What is your barrier to setting expectations?


I think REALTORS have got it… “it” being the connection between current market trends and the need to set reasonable expectations.  The REALTOR seems to know that they are in for the long haul when taking a listing.  I am not sure that brokers and educators are doing a good job of equipping the REALTOR with what they need, to set the seller’s expectations.  Knowing the connection and relaying it to the consumer are two different skill sets.

My wife is a REALTOR and recently she has prepared two market analysis for indvidiuals wanting to sell for lifestyle upgrades.  It’s interesting to me that these sellers haven’t “gotten the memo”.  It’s a buyer’s market.  In the county where we live, in December there were 399 homes for sale and only seven went under contract.  In this same county these folks are asking to get substantially more for their homes than ANYTHING that has sold in the past year. 

I have recently gotten information from a Zillow.com survey that was done.  What was reported in the Real Estate Intelligence Report was of great interest to me.  Zillow reported that 77 percent of Americans do not believe that the value of their home has declined.  34 percent advised that they were going to try and sell their home….this year. 

Wow!  Someone really hasn’t been listening.  For a generation of REALTORS, we’ve been saying that it’s location, location, location; but isn’t that just if there are actually buyers looking?  I think it’s important to remind the seller that it’s price, price, price.  It doesn’t matter where you’re home is located in this current market if it’s overpriced, not compared to the appraisal the received a year ago, but in comparision to the other competition.  Let’s not forget, that even if it is priced well, the chance that a buyer is going offer full price is pretty slim in a lot of cases.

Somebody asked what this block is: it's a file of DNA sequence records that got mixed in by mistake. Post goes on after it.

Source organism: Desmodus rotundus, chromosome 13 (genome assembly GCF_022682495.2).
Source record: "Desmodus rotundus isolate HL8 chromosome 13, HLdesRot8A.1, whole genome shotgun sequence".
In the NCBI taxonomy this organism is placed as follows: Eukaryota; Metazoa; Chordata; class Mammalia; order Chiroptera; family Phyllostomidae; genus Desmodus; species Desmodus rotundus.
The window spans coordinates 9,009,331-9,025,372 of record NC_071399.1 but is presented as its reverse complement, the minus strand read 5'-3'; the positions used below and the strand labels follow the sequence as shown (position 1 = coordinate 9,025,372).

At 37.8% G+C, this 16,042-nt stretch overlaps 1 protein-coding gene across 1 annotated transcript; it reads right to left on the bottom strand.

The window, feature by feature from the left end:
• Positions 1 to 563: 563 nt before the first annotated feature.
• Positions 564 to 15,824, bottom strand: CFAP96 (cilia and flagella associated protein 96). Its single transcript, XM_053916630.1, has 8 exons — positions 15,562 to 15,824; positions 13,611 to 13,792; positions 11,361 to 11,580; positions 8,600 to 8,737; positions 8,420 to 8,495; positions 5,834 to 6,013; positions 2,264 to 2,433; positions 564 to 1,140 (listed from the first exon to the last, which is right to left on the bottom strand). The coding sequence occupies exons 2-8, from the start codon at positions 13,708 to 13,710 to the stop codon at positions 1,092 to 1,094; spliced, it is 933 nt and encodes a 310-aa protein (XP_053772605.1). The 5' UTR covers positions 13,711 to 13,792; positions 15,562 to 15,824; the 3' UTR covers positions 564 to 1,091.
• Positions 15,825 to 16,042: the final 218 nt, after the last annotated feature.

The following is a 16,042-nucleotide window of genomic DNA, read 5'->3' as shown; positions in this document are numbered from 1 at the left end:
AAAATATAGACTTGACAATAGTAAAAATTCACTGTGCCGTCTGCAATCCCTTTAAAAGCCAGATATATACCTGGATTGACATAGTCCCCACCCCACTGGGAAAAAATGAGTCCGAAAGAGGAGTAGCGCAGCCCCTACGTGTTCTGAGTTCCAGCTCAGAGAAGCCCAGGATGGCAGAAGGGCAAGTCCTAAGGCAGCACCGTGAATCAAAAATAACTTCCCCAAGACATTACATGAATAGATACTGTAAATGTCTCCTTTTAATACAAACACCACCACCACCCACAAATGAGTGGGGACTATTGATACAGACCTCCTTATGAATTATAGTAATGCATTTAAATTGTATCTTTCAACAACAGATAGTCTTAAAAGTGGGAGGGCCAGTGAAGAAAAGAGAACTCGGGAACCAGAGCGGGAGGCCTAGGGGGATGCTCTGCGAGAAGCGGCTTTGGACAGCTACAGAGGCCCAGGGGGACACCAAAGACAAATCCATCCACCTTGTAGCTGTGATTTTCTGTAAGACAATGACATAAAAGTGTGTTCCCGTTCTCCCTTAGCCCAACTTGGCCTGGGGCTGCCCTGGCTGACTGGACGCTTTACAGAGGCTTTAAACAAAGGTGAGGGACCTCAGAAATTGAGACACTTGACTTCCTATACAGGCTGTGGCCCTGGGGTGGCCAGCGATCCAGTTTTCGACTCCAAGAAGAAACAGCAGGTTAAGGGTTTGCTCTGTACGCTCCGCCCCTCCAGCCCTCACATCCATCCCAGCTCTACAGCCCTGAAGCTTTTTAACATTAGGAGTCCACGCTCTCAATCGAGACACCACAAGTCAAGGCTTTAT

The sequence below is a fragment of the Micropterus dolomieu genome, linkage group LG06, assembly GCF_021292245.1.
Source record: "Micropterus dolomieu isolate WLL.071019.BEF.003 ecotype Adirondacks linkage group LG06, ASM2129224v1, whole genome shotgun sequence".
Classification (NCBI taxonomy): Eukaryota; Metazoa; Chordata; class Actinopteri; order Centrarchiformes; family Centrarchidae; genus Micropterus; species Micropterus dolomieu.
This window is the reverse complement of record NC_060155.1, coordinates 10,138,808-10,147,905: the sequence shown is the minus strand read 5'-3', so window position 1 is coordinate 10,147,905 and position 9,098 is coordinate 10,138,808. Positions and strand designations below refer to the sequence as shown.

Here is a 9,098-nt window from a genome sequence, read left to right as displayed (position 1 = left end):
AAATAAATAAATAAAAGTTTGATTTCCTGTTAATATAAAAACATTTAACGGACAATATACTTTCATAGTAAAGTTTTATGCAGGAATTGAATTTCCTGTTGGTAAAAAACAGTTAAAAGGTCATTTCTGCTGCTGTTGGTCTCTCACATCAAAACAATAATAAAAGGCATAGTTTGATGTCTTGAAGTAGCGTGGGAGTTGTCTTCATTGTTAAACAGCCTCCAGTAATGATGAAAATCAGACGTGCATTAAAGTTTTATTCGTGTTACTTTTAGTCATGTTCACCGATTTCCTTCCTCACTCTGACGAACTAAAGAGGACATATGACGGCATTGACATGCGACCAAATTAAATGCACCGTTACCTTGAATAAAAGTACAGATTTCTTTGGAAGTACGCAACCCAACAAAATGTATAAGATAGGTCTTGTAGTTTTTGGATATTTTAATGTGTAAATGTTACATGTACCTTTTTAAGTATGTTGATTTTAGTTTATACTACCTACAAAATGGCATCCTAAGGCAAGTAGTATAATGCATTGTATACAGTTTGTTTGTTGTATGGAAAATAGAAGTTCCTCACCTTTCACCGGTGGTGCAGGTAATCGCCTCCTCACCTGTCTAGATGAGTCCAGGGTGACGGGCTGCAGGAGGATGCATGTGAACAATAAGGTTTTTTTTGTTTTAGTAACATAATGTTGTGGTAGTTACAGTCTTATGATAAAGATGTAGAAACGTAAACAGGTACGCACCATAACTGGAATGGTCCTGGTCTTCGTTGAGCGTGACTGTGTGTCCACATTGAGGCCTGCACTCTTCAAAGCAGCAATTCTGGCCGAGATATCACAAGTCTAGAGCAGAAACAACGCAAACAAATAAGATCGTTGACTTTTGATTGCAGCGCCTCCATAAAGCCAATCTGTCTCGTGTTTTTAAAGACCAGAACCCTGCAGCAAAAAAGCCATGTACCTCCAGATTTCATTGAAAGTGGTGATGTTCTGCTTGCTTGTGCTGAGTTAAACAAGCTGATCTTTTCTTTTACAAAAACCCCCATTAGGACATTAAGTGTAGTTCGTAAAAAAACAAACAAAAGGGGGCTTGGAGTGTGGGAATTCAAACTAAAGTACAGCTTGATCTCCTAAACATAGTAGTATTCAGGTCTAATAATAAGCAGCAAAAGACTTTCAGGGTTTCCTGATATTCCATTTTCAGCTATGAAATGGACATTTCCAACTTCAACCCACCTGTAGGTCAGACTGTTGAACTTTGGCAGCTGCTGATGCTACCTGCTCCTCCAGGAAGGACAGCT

I’m sure that it’s not everywhere, but in plannig district 16 it’s a tough market.  It’s time that we frankly tell your seller just that.  Setting a reasonable level of expectation will help you and the seller sell the home.  It’s the REALTOR’s obligation to sell the home – not simply generate more listings.  I recently spoke to a listing agent complaining that her clients were calling her almost daily upset that there had been no activity on the house.  When I asked about the price point, she replied that it’s very overpriced and was when she took the listing.  She simply took it, so that she could get a sign up to generate more listings.

I have to ask… is the pain and suffering of dealing with a unreasonable seller, in a home that has no chance of selling worth the “free” marketing that you can get.  I would think a busness analysis would probably not relfect that ideology.

A marketing strategy employed by some other practitioners has been to find out who else the seller is interviewing and show the seller the “success rate” of that other agent jockeying for the listing.  If you are an agent who takes every listing, it’ll be pretty easy for these “success rate” agents to show the seller that you’ve failed in selling the listing more than you’ve succeeded.